Century has developed a 2.5” secure digital (SD) to Parallel ATA SSD adapter, and whilst this is a great initiative for Windows Vista’s ReadyBoost , as a standalone drive there are a few drawbacks.
Namely the device itself costs $258
WITHOUT memory cards. And you can’t just throw any old SD cards in: they must have at least 20MB/s read/write (equivalent to 133X speed rating). These are usually sold with at hefty premium. Why this is the case isn't stated, since ReadyBoost for Windows Vista needs only memory capable of 3.5MB/s for 4KB random reads and 2.5MB/s for 512KB random writes.
The SD cards also have to be installed in pairs, so on top of the $270 adapter purchase, you have to shell out $160 ($80/£45 each) on just 4GB of memory.
Plus the max size per slot supported is only 2GB beacuse SDHC is required for high capacity drives and that isn't compatible with a standard SD pin out. Four slots gives you a maximum of 8GB in all, which means you can’t install Vista on it, but XP will be fine with a few programs. However 20MB/s isn’t hugely fast compared to 55MB/s sustained from a standard 7200RPM harddisk, which you can buy for at a fraction of the price and offers oodles more in capacity.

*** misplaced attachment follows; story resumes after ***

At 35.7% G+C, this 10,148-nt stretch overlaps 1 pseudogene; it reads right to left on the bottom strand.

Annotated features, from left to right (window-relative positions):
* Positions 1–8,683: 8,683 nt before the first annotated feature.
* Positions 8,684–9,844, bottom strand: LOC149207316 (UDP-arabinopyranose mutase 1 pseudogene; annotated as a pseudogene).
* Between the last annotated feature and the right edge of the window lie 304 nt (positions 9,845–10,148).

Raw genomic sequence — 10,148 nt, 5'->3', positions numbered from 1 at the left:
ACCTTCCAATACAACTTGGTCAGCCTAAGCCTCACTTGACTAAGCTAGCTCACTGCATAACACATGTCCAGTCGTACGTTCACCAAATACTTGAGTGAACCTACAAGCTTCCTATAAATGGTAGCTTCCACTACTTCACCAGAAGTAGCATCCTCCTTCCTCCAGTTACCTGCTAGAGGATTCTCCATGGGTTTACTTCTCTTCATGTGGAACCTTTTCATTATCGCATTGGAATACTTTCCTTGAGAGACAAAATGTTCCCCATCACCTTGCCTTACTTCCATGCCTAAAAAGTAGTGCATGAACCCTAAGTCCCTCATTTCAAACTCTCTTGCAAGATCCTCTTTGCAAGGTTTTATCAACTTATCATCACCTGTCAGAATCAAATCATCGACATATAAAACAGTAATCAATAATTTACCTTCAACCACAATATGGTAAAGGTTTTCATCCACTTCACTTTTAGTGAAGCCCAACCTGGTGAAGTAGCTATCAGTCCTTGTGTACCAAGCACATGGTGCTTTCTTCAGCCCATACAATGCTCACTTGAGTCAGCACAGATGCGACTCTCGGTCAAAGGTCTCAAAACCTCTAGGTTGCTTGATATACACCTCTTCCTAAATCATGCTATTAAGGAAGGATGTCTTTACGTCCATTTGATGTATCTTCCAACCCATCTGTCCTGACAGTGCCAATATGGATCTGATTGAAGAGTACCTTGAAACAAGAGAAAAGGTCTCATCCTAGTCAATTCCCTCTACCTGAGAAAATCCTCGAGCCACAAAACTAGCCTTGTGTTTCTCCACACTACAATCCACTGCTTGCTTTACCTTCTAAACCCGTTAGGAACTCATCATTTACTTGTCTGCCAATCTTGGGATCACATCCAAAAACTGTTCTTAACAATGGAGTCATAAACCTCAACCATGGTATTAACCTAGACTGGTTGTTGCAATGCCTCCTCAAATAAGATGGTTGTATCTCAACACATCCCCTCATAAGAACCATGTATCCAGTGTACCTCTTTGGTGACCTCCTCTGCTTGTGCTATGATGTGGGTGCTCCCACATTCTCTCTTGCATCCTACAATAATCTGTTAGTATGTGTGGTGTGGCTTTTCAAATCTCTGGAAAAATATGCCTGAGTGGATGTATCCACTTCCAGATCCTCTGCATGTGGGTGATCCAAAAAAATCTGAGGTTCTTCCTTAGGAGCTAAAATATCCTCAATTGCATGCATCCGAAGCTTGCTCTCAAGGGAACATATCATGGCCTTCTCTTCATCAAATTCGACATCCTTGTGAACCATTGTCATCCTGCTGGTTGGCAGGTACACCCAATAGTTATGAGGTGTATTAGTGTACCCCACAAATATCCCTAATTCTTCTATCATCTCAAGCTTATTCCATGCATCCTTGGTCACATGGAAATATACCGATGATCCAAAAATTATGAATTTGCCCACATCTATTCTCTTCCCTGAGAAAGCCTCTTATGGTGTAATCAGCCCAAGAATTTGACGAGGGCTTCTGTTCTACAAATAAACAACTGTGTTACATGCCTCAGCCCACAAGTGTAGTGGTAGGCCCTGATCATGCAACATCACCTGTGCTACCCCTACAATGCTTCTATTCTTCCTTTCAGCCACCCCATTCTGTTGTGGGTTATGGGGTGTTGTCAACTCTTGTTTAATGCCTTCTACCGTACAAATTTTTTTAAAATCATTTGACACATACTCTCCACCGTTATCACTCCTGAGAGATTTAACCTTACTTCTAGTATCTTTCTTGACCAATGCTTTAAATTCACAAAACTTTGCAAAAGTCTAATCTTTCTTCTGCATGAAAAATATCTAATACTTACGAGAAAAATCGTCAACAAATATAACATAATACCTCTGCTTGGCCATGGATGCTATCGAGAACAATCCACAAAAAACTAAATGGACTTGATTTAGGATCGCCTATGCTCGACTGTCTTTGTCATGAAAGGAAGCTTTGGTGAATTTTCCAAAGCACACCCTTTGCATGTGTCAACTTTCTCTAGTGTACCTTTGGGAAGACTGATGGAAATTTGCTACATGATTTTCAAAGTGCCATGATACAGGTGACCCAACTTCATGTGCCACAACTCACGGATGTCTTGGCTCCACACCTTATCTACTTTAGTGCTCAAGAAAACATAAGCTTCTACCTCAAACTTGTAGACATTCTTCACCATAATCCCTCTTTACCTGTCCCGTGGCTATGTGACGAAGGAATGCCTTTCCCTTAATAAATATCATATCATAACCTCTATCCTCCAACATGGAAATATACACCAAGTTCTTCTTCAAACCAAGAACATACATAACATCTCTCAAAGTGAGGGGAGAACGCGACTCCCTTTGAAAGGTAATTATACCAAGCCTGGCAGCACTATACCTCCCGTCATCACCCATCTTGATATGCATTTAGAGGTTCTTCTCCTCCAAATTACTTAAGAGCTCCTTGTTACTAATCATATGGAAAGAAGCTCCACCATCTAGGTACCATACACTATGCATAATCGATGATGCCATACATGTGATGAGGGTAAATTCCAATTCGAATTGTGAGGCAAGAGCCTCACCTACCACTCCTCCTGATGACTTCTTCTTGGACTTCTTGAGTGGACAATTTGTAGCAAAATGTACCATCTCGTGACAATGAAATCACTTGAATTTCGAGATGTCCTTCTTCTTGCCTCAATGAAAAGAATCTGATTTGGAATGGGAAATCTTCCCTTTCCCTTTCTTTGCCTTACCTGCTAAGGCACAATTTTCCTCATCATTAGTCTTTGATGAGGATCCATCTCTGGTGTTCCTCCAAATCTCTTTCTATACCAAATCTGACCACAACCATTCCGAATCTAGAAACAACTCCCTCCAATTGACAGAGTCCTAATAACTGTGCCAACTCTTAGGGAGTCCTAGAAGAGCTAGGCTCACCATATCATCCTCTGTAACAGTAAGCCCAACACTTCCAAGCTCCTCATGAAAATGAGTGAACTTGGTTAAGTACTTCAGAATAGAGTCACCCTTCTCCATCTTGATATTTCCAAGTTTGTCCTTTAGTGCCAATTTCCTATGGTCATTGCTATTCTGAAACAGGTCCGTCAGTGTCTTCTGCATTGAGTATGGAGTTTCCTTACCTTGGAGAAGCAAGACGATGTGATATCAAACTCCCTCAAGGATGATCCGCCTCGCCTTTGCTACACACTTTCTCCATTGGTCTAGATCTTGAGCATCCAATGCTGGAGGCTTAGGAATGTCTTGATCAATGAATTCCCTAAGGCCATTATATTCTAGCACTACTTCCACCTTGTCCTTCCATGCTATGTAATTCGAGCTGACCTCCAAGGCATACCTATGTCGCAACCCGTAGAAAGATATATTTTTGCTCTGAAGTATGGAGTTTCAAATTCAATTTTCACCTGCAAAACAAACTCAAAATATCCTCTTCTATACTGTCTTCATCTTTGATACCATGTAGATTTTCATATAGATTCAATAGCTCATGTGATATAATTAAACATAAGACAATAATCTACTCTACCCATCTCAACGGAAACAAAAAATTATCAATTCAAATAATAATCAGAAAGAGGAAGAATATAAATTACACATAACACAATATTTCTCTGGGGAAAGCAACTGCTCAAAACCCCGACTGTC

To hammer the last nail in the coffin, consider that SanDisk are introducing a 32GB SSD drive
with a sustained read rate of 65MB/s, more than three times that of the build it yourself
version and both retail for around the same price (if you purchase 4x2GB 133X SD cards).
ReadyBoost runs from a minimum of 64MB all the way up to 4GB, and can definately help with boot times for Windows Vista due to the large I/O increase flash drives have offer over hard drives. What kind of advantage this drive has over a USB thumbstick, in terms of performance is still yet to be established though.
So it's a nice idea, poorly executed, but the price could drop by the time most people invest in Vista. Although, by then SSD drives should have a wider availability as well as holding the more competitive price:performance ratio.